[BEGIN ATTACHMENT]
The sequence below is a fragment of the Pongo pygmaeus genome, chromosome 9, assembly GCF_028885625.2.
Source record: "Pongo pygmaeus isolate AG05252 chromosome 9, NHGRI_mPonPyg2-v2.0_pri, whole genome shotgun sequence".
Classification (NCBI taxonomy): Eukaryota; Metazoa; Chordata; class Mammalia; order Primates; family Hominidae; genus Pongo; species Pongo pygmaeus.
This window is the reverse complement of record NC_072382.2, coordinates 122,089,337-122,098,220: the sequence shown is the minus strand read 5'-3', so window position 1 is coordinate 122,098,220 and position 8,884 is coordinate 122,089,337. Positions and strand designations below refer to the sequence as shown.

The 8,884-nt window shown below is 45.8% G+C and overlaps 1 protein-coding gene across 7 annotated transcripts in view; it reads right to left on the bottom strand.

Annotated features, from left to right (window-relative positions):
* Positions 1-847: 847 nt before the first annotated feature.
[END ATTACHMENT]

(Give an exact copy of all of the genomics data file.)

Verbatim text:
The sequence below is a fragment of the Pongo pygmaeus genome, chromosome 9, assembly GCF_028885625.2.
Source record: "Pongo pygmaeus isolate AG05252 chromosome 9, NHGRI_mPonPyg2-v2.0_pri, whole genome shotgun sequence".
Classification (NCBI taxonomy): Eukaryota; Metazoa; Chordata; class Mammalia; order Primates; family Hominidae; genus Pongo; species Pongo pygmaeus.
This window is the reverse complement of record NC_072382.2, coordinates 122,089,337-122,098,220: the sequence shown is the minus strand read 5'-3', so window position 1 is coordinate 122,098,220 and position 8,884 is coordinate 122,089,337. Positions and strand designations below refer to the sequence as shown.

The 8,884-nt window shown below is 45.8% G+C and overlaps 1 protein-coding gene across 7 annotated transcripts in view; it reads right to left on the bottom strand.

Annotated features, from left to right (window-relative positions):
* Positions 1-847: 847 nt before the first annotated feature.